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I have spent my entire 30-plus-year career as a talent lawyer. For most of that time, whenever I attended a team meeting of representatives, I have been the only Black person in the room. It has been lonely, and it has been deeply troubling, but that hasn’t been the worst part. The sad revelation has been that none of you seems to notice that I am the only one in the room. When I’ve brought it to your attention, I received mumbled responses, lots of looking at the floor in shame and platitudes about how you knew your businesses needed to do better. So how did that make me feel? It made me feel that I, and people who look like me, do not matter.
In 2016, I received the Essence Black Woman in Hollywood Power award, an honor rarely given to one who works behind the scenes. I wanted to say something to make a difference.
My remarks were about how talent has to stand up to their agencies, management companies and law firms and say: “Enough is enough. You can’t represent me if you will not hire anyone who looks like me.”
I wrestled with the speech. I did not want to be a victim blamer. A successful career for most creatives is elusive. Getting good representation often feels impossible, so how could I ask this audience, who might feel that their own existence is tenuous, to make these kinds of demands on the very people for whom they felt grateful? Also, what about my own career? Would there be retribution if I spoke from my heart in this way? I always tell my clients if you win an award, don’t thank me. Say something that moves the needle. So I followed my own advice.
In my speech, I said:
Ask yourself … Is it OK that when your representatives, whom you pay very well, put a team in place to guide your career, that the team, no matter its size, might consist of one or maybe two people of color?
Is it OK that, despite their seniority, the women who represent you are almost never owners or partners of the businesses for which they work so very hard?
Is it OK for you to know that this is not OK and to not make your displeasure known?
Then I spoke about the numerous Black agents, managers and lawyers who were struggling to get a seat at the table to represent them in this very closed community:
Your representation options are limited because those who might bring a different perspective often lack access, and when access is granted, lack support, and time and time again, even the most promising careers end prematurely.
The New York Times covered the event, and to my surprise, an article titled, “At Essence Lunch, a Lesson in Diversity Off-Camera,” ran shortly thereafter. More importantly, my audience didn’t feel victim-blamed. They thanked me for empowering them and for reminding them that they matter.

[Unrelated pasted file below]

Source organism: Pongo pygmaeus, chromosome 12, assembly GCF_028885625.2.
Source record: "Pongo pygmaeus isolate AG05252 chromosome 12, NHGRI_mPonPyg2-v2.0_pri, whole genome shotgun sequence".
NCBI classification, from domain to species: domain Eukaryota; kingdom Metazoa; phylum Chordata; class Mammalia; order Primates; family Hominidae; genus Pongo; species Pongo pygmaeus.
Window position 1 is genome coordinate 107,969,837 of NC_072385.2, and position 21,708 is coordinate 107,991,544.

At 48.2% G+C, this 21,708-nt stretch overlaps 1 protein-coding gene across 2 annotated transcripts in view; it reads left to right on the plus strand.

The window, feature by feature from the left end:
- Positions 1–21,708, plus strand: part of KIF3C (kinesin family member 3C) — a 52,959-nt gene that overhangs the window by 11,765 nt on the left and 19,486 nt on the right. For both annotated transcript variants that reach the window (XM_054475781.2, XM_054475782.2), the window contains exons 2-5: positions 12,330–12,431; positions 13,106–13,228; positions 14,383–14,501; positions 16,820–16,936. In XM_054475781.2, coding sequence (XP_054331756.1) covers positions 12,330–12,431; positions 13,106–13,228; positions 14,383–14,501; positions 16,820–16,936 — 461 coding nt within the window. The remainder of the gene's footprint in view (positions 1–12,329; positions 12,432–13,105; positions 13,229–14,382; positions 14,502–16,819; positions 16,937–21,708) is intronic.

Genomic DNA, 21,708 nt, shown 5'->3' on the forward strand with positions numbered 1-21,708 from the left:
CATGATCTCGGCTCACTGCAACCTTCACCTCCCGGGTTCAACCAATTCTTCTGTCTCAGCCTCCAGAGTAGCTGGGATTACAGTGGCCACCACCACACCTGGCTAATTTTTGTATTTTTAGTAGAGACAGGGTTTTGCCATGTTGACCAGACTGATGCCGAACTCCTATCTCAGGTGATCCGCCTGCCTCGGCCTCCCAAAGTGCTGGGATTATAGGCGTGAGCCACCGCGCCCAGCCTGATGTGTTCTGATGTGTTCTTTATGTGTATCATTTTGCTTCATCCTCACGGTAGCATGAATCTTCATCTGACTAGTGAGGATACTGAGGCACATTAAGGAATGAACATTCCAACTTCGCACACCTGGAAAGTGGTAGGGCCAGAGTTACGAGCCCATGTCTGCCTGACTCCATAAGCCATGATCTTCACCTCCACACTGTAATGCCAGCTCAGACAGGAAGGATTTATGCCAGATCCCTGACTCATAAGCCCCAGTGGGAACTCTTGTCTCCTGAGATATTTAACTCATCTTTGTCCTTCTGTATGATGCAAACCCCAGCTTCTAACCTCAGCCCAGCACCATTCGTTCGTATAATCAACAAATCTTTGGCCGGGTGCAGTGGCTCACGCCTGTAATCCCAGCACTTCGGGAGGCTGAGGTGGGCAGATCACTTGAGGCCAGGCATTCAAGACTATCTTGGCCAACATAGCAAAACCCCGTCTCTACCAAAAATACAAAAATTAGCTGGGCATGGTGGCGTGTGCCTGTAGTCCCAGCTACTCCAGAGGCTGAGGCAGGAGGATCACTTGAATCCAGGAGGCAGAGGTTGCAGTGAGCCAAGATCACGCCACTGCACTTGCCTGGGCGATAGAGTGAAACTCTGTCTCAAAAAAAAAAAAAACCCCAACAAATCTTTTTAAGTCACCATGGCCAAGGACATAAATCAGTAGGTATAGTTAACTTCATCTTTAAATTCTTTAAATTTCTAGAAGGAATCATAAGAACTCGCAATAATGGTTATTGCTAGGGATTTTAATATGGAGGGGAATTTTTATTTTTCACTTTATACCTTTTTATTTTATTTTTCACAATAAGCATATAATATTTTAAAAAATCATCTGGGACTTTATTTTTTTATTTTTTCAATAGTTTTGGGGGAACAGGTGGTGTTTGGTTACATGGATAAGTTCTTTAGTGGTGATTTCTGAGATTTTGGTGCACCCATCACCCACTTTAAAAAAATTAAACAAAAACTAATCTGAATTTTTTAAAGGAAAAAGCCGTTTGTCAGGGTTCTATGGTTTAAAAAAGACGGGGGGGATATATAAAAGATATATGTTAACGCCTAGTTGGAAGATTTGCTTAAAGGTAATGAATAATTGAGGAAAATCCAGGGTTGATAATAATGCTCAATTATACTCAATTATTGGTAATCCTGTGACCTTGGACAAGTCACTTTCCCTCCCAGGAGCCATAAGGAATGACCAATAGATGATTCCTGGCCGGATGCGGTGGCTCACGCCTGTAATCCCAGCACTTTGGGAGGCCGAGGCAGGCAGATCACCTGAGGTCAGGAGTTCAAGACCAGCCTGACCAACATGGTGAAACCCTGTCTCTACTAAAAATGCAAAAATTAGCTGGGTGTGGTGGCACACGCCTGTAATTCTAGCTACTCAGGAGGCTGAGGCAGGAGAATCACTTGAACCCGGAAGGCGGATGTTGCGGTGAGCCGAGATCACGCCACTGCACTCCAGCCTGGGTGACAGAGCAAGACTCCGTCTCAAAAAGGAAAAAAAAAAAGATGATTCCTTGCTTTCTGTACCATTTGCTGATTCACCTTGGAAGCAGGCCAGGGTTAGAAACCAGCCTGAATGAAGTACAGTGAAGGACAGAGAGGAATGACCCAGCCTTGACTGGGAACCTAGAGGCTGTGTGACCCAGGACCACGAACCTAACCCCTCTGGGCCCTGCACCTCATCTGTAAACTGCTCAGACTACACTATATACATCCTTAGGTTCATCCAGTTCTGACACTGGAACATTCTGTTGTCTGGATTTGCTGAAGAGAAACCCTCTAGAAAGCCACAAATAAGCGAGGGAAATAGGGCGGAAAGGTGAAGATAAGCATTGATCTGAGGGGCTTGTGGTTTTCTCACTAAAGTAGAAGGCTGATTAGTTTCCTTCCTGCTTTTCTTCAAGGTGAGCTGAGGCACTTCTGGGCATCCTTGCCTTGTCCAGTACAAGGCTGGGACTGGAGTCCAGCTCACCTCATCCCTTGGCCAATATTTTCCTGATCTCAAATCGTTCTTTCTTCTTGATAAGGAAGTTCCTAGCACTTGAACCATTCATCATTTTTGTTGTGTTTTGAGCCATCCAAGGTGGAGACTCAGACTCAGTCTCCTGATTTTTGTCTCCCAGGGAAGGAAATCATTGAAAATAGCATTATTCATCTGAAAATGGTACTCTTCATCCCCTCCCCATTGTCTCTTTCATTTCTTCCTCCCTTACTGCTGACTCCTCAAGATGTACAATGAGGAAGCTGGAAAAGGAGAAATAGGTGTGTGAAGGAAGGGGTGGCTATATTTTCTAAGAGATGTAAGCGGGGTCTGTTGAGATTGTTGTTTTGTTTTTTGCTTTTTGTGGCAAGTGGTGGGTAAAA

I was barely back in my office when the first call came. An agent for a notable artist of color, who, in what was intended to be a joking tone, said, “I heard you told our clients to fire all us white guys.”
That’s not what I said — I asked him why can’t agencies hire Black people in any numbers? Why do they leave prematurely? And where are the Black partners? His response was more mumbling and platitudes. What kind of person knows they are in the wrong yet still feels like they have the right to call me, put words in my mouth that they clearly do not understand, and try to put me on the defensive? That is the embodiment of white privilege.
Today I ask myself, “What would I say to an audience of white executives, agents, managers and lawyers?” I would say many things, but chief among them would be: “How are you not mortified when your executive photo directory bears no semblance to the way the world actually looks? Is it OK for you to know this is not OK and to do nothing?”
In the list of priorities that drive the Hollywood representative community, diversity as a goal doesn’t rank. Why should it? If you can still sign that A+ star, build affiliated businesses, attract private equity money and have your success confirmed with staggering payouts and year-end bonuses, where is the incentive for change?
Our larger society needed a global pandemic, poor national leadership in the face of that pandemic, protests in spite of the health risks, looting in affluent neighborhoods and the most horrific 8 minutes and 46 seconds of film probably ever widely viewed by the public before deciding maybe it’s time for a change.
To quote the great Fannie Lou Hamer, “I am sick and tired of being sick and tired,” and I am not alone. It is time to do the work to make the changes you know need to be made. Your clients and fellow co-workers won’t be so tenuous about making their thoughts known anymore. Retribution is only frightening when people feel they have something to lose.
We know now we have nothing to lose and everything to gain. Yes, we matter.
Nina Shaw is a founding partner of Del Shaw Moonves Tanaka Finkelstein & Lezcano.
This story first appeared in the June 17 issue of The Hollywood Reporter magazine. Click here to subscribe.
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